CHICAGO (CBS) — Polls have opened for the primary election in Illinois, and officials are expecting a busy day in the Chicago area, with heated battles on the ballot for both Democrats and Republicans.

While Hillary Clinton once held a commanding lead in the race for the Democratic nomination for president, it’s now a neck-and-neck contest with Bernie Sanders. Donald Trump leads the Republican field in the race for president, but Ted Cruz is within striking distance.

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The race for president isn’t the only hot contest on the ballot in Illinois. Embattled Cook County State’s Attorney Anita Alvarez faces opposition from two opponents in the Democratic primary, in the wake of the Laquan McDonald scandal. Challengers Donna More and Kim Foxx both have blasted Alvarez for waiting more than a year to file murder charges against the Chicago police officer who shot McDonald 16 times, but Alvarez has defended her handling of the case, saying her office conducted a thorough investigation.

Meantime, a state legislative race is serving as a proxy war between Illinois House Speaker Michael Madigan and Gov. Bruce Rauner, with Rep. Ken Dunkin (D-Chicago) facing a challenge from rookie candidate Juliana Stratton. Dunkin has repeatedly sided with Rauner on key votes in Springfield, and allies of Rauner and Madigan have spent millions on the race. President Barack Obama even made the unprecedented move of weighing in on a Democratic primary in his home state, backing Stratton after chiding Dunkin last month during a speech on the value of bipartisan cooperation. Dunkin had run ads making it seem like Obama was endorsing him, so Obama has now run ads endorsing Stratton.

Cook County election officials have said they expect strong turnout for the primary, likely better than 43 percent. The last time local election officials saw turnout that high for a primary was 2008, when Barack Obama was running for president.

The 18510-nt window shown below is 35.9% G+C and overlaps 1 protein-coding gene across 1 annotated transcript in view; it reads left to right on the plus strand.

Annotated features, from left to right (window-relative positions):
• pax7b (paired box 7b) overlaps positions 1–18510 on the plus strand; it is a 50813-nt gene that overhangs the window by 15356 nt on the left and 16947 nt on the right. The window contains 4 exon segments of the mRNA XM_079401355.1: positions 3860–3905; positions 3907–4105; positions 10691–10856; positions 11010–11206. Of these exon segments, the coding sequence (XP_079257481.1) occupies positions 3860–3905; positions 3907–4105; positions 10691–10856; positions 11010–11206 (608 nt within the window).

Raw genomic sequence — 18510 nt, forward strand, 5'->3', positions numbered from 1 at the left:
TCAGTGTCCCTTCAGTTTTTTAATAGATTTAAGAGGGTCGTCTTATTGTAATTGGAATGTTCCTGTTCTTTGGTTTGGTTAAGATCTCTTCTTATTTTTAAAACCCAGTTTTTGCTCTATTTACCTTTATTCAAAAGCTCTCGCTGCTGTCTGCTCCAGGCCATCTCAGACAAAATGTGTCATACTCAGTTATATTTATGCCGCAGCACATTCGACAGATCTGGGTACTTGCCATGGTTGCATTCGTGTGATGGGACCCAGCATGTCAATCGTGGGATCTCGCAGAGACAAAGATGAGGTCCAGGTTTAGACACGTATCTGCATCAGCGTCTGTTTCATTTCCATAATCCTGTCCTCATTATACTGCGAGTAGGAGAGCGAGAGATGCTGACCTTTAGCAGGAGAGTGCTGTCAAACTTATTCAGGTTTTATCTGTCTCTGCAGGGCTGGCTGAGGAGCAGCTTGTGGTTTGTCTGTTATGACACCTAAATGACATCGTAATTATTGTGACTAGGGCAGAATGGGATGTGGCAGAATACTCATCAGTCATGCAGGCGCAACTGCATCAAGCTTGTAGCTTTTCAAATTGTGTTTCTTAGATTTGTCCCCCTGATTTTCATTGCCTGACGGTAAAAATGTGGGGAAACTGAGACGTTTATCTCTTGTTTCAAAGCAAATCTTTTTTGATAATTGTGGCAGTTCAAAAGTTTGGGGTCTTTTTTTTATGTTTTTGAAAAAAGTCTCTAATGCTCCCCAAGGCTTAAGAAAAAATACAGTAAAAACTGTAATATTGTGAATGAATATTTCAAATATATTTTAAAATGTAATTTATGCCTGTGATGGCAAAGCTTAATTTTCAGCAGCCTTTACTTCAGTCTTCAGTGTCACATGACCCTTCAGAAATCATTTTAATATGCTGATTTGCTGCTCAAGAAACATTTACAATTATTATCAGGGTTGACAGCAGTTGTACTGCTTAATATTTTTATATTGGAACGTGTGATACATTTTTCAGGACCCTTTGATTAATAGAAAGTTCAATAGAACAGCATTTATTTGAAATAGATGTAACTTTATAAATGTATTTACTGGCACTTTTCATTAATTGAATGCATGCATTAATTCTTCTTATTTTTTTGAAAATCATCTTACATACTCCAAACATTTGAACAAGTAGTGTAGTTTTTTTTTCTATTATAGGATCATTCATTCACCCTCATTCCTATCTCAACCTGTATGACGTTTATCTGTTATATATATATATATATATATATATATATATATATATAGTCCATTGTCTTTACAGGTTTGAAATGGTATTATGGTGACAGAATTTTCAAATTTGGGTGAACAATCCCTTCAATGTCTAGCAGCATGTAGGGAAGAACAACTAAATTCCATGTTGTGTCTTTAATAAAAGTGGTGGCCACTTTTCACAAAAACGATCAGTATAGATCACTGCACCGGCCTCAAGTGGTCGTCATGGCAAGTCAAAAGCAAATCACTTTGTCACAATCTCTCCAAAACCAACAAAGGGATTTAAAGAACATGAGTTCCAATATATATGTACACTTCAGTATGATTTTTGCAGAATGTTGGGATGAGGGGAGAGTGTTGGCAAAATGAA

Already, the county has seen a record number of early votes, with 230,000 ballots already cast in Chicago and the Cook County suburbs. Cook County Clerk David Orr said this primary generated a record number of mail ballots and grace period registration, with a large number of young voters.

If you’re 17, but you’ll turn 18 by the general election in November, you’re eligible to vote in the Illinois primary.

A couple helpful reminders; you can bring a cheat sheet with you into the polling place if you need to write down the names of some candidates you want to vote for (or against), but you cannot bring in political signs or other materials that could influence voters.

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“Campaigning is not allowed within 100 feet of a polling place. Even wearing buttons or a T-shirt for a particular candidate is considered to be campaigning,” Chicago Board of Election Commissioners Chair Marisel Hernandez said.

The Illinois Attorney General’s office has said 179 teams of assistant attorneys general and investigators will be monitoring Tuesday’s election.

The city will have even more investigators in the field.

“We will have 500 investigators throughout the city, so we’ll be roving from precinct to precinct. Others will be on call; in case there’s any issues, they will go there immediately,” Hernandez said.

Orr said, with improved technology, he’s hoping things run smoothly at the polls.

If you have a flexible schedule to go out and vote, Orr said 9 a.m. to 3 p.m. is the time you’re least likely to run into crowds. Polls opened at 6 a.m., and close at 7 p.m.

A few irregularities were reported in the first few hours of voting on Tuesday. Chicago election officials reported some problems with the new law allowing 17-year-olds to vote in the primary if they will turn 18 by the general election in November. Some electronic polling books were not sending the correct signal to allow that.

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In addition, two polling places opened late in the 1st and 7th wards; and there are concerns about processing voters who are registering to vote for the first time. To register, voters must provide two forms of identification, including one showing their current address, but they do not need any photo ID.